Displaced souls: beyond the killing fields
Beyond The Killing Fields
Photographs by Kari Rene Hall
Text by Josh Getlin and Kari Rene Hall
Asia 2000/216 pages
A RECENT reader's letter to Life! started an interesting debate
about photography and its role in society. The reader said that
"from the time the camera was invented, photographers seemed to
have taken a licence of voyeurism".
Such blunt statements about photography and its practitioners are
unfair to many photographers like Kari Rene Hall.
her book, Beyond The Killing Fields, Hall, a Los Angeles Times photographer,
reminds the reader that photography can be powerful and credible.
setting of her book is Site 2, a refugee camp in Thailand less than
1 km from Cambodia. Of the estimated 350,000 refugees stranded in
camps along the Thai-Cambodia border, about 200,000 are in Site
Unlike the globe-trotting journalists who rush from one conflict
to another, Hall devoted four years to this project.
The result is a body of work that is, in the words of Rich Clarkson,
former director of photography at National Geographic magazine,
"beautiful, insightful, warm and sympathetic - much like the people
While many would like to believe that the worst is over, this book
is a reminder that a lot more needs to be done to help the people
trapped in Cambodia.
It is hard to understand the plight of the displaced Cambodians
without knowing why or how they lost their homes and country. Co-author
Josh Getlin, who is also Hall's colleague at the LA Times, provides
a concise but informative run-up to the situation in Indochina.
He points out that, technically, the residents of Site 2 are not
refugees but "displaced people". This label means they do not qualify
for resettlement in foreign countries or protection from the United
Nations High Commissioner for Refugees.
In conveying the powerful messages of this book, pictures and words
work together and both are essential.
The book is more absorbing and credible because the authors take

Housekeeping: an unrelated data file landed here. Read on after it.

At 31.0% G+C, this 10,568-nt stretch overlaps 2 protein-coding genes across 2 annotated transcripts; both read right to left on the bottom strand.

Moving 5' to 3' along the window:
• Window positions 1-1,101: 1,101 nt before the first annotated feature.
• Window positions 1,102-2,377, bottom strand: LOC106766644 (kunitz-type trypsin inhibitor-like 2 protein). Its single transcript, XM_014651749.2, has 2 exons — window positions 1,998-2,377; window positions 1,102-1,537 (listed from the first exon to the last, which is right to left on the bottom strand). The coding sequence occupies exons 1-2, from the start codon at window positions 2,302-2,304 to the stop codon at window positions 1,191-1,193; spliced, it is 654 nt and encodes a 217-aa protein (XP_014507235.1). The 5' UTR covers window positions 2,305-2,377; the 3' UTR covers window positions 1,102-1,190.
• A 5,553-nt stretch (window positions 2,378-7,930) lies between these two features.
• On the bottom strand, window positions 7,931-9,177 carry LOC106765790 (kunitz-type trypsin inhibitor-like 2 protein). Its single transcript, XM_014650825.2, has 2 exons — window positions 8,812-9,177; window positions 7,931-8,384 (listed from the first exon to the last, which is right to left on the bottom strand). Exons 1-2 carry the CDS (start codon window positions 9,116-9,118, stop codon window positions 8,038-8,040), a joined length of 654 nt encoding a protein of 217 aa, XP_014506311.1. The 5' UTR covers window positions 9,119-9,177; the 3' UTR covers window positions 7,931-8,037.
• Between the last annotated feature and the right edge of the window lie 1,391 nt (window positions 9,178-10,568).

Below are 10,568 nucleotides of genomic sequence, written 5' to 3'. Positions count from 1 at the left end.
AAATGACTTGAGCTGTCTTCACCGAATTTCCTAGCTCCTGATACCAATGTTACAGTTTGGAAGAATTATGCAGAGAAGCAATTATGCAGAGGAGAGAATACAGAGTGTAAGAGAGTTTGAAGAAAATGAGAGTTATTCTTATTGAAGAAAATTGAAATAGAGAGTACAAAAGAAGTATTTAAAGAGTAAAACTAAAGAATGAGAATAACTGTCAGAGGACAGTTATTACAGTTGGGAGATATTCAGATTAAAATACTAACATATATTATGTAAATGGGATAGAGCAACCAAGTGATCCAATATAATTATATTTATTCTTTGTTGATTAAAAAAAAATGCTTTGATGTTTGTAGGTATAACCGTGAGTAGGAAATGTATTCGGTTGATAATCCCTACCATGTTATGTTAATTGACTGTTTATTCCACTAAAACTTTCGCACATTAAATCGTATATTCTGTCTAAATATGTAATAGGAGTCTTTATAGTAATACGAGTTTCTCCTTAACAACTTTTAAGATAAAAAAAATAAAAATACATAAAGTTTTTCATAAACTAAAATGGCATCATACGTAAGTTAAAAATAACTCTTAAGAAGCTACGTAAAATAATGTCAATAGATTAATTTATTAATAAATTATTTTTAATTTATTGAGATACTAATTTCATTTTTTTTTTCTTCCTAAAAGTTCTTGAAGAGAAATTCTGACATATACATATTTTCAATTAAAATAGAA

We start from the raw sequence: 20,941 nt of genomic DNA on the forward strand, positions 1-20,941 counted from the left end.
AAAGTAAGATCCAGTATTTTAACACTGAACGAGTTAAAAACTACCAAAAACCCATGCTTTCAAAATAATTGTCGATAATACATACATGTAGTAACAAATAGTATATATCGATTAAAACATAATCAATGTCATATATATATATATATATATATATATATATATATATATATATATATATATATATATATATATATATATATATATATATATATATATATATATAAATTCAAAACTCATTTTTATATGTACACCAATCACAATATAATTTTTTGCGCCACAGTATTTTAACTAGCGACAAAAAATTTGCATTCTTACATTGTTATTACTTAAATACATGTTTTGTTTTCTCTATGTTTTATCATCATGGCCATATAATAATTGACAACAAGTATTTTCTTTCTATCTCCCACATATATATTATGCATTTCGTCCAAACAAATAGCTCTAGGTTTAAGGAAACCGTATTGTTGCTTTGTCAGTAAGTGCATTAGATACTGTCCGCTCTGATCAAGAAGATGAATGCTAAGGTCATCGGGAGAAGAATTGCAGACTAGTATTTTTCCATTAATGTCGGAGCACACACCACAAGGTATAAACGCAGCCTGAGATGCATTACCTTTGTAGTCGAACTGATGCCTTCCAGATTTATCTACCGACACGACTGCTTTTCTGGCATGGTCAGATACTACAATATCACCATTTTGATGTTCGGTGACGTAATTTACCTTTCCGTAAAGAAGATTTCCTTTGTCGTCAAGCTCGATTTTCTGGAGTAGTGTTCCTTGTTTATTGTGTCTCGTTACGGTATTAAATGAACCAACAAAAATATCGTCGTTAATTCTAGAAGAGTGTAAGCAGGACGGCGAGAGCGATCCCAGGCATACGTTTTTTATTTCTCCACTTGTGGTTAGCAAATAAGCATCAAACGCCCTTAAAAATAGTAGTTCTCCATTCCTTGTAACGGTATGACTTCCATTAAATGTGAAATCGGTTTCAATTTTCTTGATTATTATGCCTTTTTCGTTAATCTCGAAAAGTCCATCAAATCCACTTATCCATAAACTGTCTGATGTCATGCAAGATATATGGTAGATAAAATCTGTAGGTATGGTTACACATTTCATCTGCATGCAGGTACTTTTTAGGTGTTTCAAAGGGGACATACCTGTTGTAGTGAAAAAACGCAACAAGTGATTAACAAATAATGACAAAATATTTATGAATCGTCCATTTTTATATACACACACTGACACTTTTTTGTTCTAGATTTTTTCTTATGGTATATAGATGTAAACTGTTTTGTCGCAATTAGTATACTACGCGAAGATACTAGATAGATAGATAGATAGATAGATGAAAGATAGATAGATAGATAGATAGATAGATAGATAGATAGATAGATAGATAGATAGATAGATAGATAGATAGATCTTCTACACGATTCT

extra steps to identify and interview the people. This gives a human
face to the sufferings.
For example, you will meet Oum Kheama, a 19-year-old library worker
and one of the better-off residents in the camp. Like most women
her age, Kheama is concerned about her looks and boyfriends.
Her dream is to be a tour agent, to see other parts of the world.
You will also meet Soeurth Tha, a 38-year-old man who killed his
wife and children for disobeying his order not to go out.
Hall will make her first visit to Cambodia this month to photograph
the coming May elections and write more stories on people she met.
Her approach to her work is straightforward and honest, with no
frills. She does not employ fanciful techniques. She treats her
subjects with the greatest respect and she is careful never to endanger
the lives of the people.
Her dedication to her profession is rare at a time when magazines
and newspapers are turning away from long-term investigative reportage.
The cutbacks did not deter her commitment to the book.
Besides a technically superior presentation, her personal sacrifices
must be noted and applauded. To complete the project, she spent
some of her personal savings and vacation time.
In many ways, the book is a reminder of the golden age of photojournalism,
when photographers spent extended periods, at company expense, investigating
One example that readily comes to mind is W.Eugene Smith and Aileen
M.Smith's Minamata, an essay on mercury poisoning in a small Japanese
Two more recent examples are Donna Ferrato's Living With The Enemy,
which documents the victims of domestic violence; and Stephen Shames'
Outside The Dream: Child Poverty In America.
These works deserve the highest accolades for several reasons. They
are done with good intentions, whether to celebrate life or advocate
a good cause. They are mostly self-generated, and often self-funded,
stories. They require a great deal of research, resources and perseverance.
They address important issues.
Such work can cause governments to take corrective action.
Shames testified at a government hearing on child poverty, and victims
of the Minamata poisoning received compensation, partly because
of the attention the Smiths generated.
Hall's work won the 1991 National Press Photographers Association's
documentary project competition, while Ferrato received the Kodak
Crystal Award For Impact In Photojournalism, the highest award in
After viewing Ferrato's work of abused wives and children, one judge
echoed the feeling of the audience.
He said he would henceforth treat his wife and children better.
Such is the power of photography.